This article originally appeared on People.com.
Jim and Jeannie Gaffigan are making the absolute best out of a difficult situation.
On Wednesday, the comedian took to Twitter to share a video of himself helping his wife with her feeding tube, which she has been using for over five weeks as she recovers from her nine-hour surgery on April 18 to remove a six-centimeter benign brain tumor.
“My @jeanniegaffigan hasn’t swallowed food or water in 38 days but still has a sense of humor,” he wrote. “Working on the name of feeding tube restaurant.”
“This is kind of like our own cooking show, really, Jeannie, when you think about it,” quips Jim, 50, as he fills a syringe with the liquid formula and connects it to her tube.
“What I do, and you can do this at home, is I take the container, I open it up, I dump it into a coffee cup, then I stuff it into her tube,” he explains. “That goes right into her — I think the delicate term is gut.”
“And you guys are going to open a restaurant?” asks the person filming.
“For tube-fed people!” responds Jeannie, 47.
The couple’s neighbor then appears in the frame to lend a hand to Jeannie with the tube.
“This is our neighbor Bruce — they spend a lot of time together, but there’s nothing going on, right?” says Jim. “If she has to get pegged by somebody else — because that’s a peg — I know that if I was in the same situation, Jeannie would be okay with me getting pegged by Bruce.”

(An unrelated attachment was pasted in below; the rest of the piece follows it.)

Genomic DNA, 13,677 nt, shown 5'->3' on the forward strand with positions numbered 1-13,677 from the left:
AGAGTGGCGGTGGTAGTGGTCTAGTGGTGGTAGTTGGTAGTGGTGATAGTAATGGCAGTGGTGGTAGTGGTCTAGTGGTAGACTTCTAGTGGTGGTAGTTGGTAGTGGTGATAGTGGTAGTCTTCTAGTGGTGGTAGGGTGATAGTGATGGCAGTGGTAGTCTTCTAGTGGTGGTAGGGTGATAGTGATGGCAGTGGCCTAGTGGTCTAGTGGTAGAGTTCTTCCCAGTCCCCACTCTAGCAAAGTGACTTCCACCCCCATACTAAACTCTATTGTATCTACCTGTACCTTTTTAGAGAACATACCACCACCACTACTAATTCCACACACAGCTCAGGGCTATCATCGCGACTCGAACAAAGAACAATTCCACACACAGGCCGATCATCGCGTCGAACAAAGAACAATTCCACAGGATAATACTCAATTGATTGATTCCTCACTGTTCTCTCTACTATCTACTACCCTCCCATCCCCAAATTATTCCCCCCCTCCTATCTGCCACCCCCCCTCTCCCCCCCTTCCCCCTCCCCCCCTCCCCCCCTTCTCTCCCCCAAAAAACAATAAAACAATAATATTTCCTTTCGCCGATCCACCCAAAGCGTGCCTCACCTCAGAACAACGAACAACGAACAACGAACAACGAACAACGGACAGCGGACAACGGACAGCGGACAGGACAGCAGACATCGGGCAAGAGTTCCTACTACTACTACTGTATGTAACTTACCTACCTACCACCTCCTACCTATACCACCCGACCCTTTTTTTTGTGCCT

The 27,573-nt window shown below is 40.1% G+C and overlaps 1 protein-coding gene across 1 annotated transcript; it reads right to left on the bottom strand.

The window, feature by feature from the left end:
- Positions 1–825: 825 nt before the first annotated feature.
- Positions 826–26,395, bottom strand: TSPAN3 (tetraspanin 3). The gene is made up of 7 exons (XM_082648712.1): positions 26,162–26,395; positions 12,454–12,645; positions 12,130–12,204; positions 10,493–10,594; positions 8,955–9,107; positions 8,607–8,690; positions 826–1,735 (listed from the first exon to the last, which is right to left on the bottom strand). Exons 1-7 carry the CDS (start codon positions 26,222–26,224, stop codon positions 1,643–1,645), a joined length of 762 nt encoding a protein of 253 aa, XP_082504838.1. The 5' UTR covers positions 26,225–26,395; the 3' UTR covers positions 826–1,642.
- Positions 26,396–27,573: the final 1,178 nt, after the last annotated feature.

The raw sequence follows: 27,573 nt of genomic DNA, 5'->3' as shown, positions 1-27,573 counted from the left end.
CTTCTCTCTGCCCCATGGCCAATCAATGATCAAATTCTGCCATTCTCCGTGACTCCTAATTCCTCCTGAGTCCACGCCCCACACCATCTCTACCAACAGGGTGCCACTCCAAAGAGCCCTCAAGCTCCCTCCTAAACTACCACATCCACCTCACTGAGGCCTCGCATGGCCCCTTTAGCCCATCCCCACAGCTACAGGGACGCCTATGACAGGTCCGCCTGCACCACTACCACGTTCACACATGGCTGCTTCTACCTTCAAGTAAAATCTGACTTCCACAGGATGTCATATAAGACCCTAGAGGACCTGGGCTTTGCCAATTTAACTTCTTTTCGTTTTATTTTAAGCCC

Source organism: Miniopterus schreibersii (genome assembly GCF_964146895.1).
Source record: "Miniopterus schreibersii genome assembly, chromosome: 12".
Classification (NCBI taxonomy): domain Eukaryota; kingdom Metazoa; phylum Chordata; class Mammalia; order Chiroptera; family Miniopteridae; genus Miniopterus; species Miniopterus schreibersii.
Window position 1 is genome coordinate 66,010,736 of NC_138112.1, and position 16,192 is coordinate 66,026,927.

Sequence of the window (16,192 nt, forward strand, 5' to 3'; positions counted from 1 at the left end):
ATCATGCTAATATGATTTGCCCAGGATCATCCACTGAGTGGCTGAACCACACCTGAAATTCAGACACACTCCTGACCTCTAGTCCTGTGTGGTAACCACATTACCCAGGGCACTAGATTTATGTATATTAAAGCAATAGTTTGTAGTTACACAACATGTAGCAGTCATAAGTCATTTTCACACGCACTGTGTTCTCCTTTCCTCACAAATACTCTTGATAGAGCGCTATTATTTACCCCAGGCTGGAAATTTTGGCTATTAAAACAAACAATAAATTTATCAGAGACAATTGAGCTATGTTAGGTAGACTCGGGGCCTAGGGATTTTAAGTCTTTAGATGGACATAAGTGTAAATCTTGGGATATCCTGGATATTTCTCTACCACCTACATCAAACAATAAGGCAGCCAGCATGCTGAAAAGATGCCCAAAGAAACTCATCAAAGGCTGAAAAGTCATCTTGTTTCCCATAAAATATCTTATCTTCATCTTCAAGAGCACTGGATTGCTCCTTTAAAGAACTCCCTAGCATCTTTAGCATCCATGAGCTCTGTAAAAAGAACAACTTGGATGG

Jeannie retweeted the video, captioning it “Gross but true,” and quipping: “Our tube-fed restaurant just plays Steely Dan’s ‘Peg’ on a loop.”
The couple, who share five children and created TV Land’s The Jim Gaffigan Show, opened up exclusively to PEOPLE earlier this month about their experience with Jeannie’s health scare, which began when she started experiencing recurring headaches, dizziness and coughing fits.
It wasn’t until she began to lose her hearing, however, that she decided to push for answers, ultimately finding out she had a tumor the size of an apple wrapped around her brain stem.
“I was a ticking time bomb, waiting to be paralyzed,” she said.
Jeannie went into the lengthy surgery last month, which involved cutting-edge virtual and augmented reality technology and was ultimately a success.
“Everything has completely strengthened my faith in God,” said Jeannie. “Because I told God, I said, ‘God, I’m not ready to go. I have work to do. Please help me.’ … I have no doubt that there were supernatural powers helping me through this. No doubt.”